So, what does the Red Square mean?
TheÂ redÂ squareÂ â€“ you might have seen this small, subtleÂ squareÂ pinned onto bags, shirts or caps: It all started in 2005 during the student strike that managed to save $103 million in bursaries for Quebec students.
It comes from the French saying â€ścarrĂ©ment dans le rouge,â€ť which means â€śsquarely in theÂ redâ€ť or basically, that students were in debt because of tuition increase and cuts in bursaries.
In 2005, some students even hung a giganticÂ redÂ squareÂ off of the Mount Royal cross, with a sign underneath it saying â€śArrĂŞtons de sacrifier nos enfantsâ€ť (â€śLet’s stop sacrificing our children.â€ť)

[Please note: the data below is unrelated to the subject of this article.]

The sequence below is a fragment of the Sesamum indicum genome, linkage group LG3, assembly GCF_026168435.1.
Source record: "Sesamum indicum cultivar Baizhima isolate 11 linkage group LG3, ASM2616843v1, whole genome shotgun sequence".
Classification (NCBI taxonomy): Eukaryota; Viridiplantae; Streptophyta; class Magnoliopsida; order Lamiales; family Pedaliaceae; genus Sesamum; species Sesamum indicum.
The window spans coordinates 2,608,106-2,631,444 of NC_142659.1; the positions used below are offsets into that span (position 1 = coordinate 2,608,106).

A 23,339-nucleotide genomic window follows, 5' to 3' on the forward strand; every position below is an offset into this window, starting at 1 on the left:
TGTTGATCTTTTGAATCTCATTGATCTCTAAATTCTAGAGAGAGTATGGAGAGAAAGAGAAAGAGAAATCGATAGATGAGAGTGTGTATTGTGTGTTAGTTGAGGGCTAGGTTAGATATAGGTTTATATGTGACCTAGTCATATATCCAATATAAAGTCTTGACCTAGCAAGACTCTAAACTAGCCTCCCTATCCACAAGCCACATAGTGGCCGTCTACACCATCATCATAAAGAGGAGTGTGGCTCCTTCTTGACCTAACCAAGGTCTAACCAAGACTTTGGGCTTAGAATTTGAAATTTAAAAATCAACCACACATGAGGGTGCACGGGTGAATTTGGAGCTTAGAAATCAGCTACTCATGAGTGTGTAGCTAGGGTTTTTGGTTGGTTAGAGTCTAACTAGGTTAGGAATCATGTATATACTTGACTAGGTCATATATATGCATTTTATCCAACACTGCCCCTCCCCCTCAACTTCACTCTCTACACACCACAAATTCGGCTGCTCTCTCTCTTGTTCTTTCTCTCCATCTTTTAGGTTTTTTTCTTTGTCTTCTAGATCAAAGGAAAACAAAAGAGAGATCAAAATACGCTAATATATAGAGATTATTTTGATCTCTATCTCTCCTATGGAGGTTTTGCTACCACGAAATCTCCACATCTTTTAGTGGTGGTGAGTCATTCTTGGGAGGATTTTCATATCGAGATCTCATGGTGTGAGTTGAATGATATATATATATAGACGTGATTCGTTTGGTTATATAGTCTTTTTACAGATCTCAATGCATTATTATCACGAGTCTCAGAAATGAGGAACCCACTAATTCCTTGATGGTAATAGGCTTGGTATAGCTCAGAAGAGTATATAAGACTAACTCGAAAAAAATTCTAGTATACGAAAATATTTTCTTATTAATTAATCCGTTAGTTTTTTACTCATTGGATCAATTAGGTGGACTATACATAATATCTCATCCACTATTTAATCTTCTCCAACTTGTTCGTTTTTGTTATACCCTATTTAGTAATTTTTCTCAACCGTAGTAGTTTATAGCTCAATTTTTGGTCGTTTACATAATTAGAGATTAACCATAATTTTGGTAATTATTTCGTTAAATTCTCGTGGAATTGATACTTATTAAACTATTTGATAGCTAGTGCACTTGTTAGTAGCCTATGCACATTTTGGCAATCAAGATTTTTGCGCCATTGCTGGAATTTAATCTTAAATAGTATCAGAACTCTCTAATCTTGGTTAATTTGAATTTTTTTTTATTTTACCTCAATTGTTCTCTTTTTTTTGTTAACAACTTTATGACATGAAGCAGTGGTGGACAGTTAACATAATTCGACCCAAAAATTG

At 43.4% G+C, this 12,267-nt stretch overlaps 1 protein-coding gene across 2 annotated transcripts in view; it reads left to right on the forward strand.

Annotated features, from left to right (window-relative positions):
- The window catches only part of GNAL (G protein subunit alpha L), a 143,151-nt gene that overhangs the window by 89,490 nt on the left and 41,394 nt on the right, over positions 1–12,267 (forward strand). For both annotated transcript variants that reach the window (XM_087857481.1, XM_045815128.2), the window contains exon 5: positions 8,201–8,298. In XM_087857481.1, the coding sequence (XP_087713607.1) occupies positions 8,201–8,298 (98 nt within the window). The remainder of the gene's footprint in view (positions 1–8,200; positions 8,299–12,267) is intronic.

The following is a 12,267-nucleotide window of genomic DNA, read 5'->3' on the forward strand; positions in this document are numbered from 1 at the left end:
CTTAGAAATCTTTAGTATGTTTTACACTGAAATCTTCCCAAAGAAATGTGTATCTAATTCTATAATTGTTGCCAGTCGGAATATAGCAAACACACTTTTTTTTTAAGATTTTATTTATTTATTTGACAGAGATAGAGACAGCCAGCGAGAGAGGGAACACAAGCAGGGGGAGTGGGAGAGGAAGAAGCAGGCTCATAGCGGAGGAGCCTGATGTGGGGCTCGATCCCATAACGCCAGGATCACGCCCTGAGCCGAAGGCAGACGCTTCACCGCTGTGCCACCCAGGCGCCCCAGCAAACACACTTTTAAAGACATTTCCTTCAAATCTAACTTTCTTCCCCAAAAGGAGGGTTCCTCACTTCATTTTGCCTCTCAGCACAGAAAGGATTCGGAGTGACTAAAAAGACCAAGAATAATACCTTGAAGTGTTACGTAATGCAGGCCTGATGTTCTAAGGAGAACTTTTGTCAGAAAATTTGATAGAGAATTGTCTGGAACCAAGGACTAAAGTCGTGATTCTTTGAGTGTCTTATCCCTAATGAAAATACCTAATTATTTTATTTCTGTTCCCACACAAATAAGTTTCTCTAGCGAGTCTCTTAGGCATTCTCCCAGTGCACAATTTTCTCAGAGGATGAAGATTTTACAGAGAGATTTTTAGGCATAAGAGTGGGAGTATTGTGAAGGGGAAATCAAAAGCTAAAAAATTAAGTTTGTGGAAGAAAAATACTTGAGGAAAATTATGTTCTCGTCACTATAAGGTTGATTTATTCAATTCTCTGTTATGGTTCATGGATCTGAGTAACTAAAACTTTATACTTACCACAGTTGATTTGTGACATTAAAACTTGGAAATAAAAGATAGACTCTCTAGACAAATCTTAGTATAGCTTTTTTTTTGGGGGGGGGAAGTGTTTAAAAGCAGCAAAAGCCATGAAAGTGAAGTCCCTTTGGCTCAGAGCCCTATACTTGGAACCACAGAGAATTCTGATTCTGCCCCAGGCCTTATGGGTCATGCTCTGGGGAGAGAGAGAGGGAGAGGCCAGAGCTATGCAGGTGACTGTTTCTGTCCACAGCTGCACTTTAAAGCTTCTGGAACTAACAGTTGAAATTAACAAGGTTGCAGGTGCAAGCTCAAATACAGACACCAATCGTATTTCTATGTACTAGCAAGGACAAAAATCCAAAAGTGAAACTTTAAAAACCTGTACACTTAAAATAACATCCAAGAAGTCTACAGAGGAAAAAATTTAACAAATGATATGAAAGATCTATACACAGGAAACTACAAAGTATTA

It’s usually made out of felt, but the idea is that it can be made out of any spare piece ofÂ redÂ clothing or material, so it doesn’t cost anything to get one!
So if you want to show your solidarity with tuition freeze you can cut one out for yourself and pin it to your knapsack with a safety pin. Or, if you have noÂ redÂ cloth kicking around, just pick one up aÂ redÂ squareÂ at the GSA! It’s one very easy way to support the struggle against tuition increase.
Once you start wearing it, you’ll start noticing them all around you on people in the metro, in the bus, around Concordia, and all around the city!
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